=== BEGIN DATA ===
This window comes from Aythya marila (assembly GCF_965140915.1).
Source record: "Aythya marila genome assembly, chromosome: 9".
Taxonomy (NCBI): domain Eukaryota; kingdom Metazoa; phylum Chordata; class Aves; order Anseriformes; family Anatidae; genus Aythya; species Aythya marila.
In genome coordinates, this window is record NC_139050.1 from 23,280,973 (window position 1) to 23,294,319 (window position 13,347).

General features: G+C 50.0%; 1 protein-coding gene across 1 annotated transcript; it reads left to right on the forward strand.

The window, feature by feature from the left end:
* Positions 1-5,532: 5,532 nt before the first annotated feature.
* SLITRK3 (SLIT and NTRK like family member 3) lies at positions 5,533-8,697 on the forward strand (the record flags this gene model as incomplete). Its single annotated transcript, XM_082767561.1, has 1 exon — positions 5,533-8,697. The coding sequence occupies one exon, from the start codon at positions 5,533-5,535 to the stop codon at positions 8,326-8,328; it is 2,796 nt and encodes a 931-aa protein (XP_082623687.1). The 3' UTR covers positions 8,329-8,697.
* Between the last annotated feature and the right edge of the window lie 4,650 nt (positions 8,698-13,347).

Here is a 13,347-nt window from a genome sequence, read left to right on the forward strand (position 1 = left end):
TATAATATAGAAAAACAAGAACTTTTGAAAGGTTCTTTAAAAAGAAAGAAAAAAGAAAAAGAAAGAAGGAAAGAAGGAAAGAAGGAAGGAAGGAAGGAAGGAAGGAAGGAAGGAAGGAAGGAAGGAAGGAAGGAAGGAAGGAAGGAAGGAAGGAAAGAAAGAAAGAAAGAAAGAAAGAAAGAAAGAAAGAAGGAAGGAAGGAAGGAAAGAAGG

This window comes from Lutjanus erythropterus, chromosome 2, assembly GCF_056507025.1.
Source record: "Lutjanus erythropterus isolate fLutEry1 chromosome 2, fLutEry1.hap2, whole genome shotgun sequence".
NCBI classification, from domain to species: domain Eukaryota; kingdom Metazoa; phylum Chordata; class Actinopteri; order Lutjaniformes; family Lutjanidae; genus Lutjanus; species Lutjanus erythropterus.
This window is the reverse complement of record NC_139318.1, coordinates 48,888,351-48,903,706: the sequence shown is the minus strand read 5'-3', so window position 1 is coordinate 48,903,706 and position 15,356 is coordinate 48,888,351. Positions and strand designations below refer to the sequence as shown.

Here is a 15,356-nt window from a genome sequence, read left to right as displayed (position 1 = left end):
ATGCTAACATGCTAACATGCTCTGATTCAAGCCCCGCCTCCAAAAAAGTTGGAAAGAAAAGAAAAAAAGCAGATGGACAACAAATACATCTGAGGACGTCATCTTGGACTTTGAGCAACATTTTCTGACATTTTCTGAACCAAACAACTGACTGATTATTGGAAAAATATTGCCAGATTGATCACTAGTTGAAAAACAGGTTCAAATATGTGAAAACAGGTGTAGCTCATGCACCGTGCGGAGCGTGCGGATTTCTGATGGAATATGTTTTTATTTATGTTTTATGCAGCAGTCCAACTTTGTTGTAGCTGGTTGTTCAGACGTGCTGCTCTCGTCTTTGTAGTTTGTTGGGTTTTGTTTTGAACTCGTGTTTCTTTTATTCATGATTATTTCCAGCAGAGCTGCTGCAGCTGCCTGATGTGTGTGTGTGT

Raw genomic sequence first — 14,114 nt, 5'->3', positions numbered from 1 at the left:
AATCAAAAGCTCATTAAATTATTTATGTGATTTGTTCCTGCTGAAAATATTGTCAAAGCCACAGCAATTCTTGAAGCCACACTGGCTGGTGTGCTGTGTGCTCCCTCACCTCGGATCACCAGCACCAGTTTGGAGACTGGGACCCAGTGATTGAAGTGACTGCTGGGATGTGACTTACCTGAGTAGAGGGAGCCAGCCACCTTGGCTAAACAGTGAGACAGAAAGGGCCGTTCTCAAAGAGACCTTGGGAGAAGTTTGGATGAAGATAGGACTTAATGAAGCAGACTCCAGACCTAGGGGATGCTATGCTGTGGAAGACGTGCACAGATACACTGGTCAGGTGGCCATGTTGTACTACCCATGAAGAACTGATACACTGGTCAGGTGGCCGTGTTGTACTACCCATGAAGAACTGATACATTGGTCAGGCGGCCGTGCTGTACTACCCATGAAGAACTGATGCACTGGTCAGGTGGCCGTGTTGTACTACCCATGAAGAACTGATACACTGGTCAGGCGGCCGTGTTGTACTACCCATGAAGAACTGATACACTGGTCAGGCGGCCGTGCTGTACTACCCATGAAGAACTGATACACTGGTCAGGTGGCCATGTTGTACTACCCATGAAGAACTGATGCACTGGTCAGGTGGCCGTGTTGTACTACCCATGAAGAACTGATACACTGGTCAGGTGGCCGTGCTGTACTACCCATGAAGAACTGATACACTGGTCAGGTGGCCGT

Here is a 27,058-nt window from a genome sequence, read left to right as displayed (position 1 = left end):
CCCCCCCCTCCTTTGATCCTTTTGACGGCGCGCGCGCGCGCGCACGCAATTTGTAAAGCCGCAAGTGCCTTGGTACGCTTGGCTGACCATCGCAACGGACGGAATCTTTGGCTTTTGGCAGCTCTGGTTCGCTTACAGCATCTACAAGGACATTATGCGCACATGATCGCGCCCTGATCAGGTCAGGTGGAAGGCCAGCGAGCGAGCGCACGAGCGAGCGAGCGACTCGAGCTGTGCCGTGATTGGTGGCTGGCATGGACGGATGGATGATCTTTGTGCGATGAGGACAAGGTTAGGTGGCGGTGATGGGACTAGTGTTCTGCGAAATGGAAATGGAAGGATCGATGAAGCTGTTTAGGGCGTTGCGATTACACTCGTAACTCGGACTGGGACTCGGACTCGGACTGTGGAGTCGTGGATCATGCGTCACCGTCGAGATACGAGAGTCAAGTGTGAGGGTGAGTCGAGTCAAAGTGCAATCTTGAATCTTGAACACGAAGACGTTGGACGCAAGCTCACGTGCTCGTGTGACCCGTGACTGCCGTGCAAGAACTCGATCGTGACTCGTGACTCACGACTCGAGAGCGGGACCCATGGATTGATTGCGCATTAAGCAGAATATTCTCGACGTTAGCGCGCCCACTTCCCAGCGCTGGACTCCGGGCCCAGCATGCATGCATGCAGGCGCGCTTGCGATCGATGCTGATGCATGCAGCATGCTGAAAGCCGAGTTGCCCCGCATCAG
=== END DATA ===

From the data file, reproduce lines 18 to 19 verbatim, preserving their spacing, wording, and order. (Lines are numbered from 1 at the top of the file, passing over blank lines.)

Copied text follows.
Raw genomic sequence first — 14,114 nt, 5'->3', positions numbered from 1 at the left:
AATCAAAAGCTCATTAAATTATTTATGTGATTTGTTCCTGCTGAAAATATTGTCAAAGCCACAGCAATTCTTGAAGCCACACTGGCTGGTGTGCTGTGTGCTCCCTCACCTCGGATCACCAGCACCAGTTTGGAGACTGGGACCCAGTGATTGAAGTGACTGCTGGGATGTGACTTACCTGAGTAGAGGGAGCCAGCCACCTTGGCTAAACAGTGAGACAGAAAGGGCCGTTCTCAAAGAGACCTTGGGAGAAGTTTGGATGAAGATAGGACTTAATGAAGCAGACTCCAGACCTAGGGGATGCTATGCTGTGGAAGACGTGCACAGATACACTGGTCAGGTGGCCATGTTGTACTACCCATGAAGAACTGATACACTGGTCAGGTGGCCGTGTTGTACTACCCATGAAGAACTGATACATTGGTCAGGCGGCCGTGCTGTACTACCCATGAAGAACTGATGCACTGGTCAGGTGGCCGTGTTGTACTACCCATGAAGAACTGATACACTGGTCAGGCGGCCGTGTTGTACTACCCATGAAGAACTGATACACTGGTCAGGCGGCCGTGCTGTACTACCCATGAAGAACTGATACACTGGTCAGGTGGCCATGTTGTACTACCCATGAAGAACTGATGCACTGGTCAGGTGGCCGTGTTGTACTACCCATGAAGAACTGATACACTGGTCAGGTGGCCGTGCTGTACTACCCATGAAGAACTGATACACTGGTCAGGTGGCCGT